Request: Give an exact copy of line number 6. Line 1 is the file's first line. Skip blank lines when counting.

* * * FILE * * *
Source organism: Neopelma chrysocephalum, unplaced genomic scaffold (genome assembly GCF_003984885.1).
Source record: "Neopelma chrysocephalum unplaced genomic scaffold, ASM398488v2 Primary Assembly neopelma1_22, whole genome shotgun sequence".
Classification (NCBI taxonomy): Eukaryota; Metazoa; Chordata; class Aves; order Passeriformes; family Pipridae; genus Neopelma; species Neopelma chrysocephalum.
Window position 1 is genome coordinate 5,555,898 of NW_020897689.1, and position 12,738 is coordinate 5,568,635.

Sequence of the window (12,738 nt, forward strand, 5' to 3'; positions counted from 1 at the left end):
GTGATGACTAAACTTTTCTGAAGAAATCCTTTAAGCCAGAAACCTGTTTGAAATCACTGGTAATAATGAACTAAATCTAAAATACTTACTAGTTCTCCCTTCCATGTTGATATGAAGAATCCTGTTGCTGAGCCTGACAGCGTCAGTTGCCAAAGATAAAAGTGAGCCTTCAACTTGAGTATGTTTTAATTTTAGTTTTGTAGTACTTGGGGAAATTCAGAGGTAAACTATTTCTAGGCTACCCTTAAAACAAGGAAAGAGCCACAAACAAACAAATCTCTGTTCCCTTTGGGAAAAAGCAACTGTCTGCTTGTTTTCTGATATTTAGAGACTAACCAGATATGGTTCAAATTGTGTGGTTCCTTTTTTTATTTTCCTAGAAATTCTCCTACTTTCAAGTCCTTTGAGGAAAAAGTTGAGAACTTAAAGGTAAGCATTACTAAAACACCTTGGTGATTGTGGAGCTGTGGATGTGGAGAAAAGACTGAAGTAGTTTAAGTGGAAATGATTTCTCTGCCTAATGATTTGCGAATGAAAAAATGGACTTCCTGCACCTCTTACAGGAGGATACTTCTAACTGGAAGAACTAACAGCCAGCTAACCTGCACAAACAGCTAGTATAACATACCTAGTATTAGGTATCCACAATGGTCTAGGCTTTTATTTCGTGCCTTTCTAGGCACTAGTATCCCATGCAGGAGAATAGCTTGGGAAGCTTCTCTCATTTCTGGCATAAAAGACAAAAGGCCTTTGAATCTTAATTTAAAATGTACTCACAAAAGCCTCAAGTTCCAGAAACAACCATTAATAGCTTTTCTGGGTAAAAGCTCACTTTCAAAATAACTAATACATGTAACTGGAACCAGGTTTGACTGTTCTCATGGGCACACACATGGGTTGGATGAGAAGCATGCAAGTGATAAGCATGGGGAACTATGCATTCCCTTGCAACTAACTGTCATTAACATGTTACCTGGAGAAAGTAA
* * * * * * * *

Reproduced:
GTGATGACTAAACTTTTCTGAAGAAATCCTTTAAGCCAGAAACCTGTTTGAAATCACTGGTAATAATGAACTAAATCTAAAATACTTACTAGTTCTCCCTTCCATGTTGATATGAAGAATCCTGTTGCTGAGCCTGACAGCGTCAGTTGCCAAAGATAAAAGTGAGCCTTCAACTTGAGTATGTTTTAATTTTAGTTTTGTAGTACTTGGGGAAATTCAGAGGTAAACTATTTCTAGGCTACCCTTAAAACAAGGAAAGAGCCACAAACAAACAAATCTCTGTTCCCTTTGGGAAAAAGCAACTGTCTGCTTGTTTTCTGATATTTAGAGACTAACCAGATATGGTTCAAATTGTGTGGTTCCTTTTTTTATTTTCCTAGAAATTCTCCTACTTTCAAGTCCTTTGAGGAAAAAGTTGAGAACTTAAAGGTAAGCATTACTAAAACACCTTGGTGATTGTGGAGCTGTGGATGTGGAGAAAAGACTGAAGTAGTTTAAGTGGAAATGATTTCTCTGCCTAATGATTTGCGAATGAAAAAATGGACTTCCTGCACCTCTTACAGGAGGATACTTCTAACTGGAAGAACTAACAGCCAGCTAACCTGCACAAACAGCTAGTATAACATACCTAGTATTAGGTATCCACAATGGTCTAGGCTTTTATTTCGTGCCTTTCTAGGCACTAGTATCCCATGCAGGAGAATAGCTTGGGAAGCTTCTCTCATTTCTGGCATAAAAGACAAAAGGCCTTTGAATCTTAATTTAAAATGTACTCACAAAAGCCTCAAGTTCCAGAAACAACCATTAATAGCTTTTCTGGGTAAAAGCTCACTTTCAAAATAACTAATACATGTAACTGGAACCAGGTTTGACTGTTCTCATGGGCACACACATGGGTTGGATGAGAAGCATGCAAGTGATAAGCATGGGGAACTATGCATTCCCTTGCAACTAACTGTCATTAACATGTTACCTGGAGAAAGTAA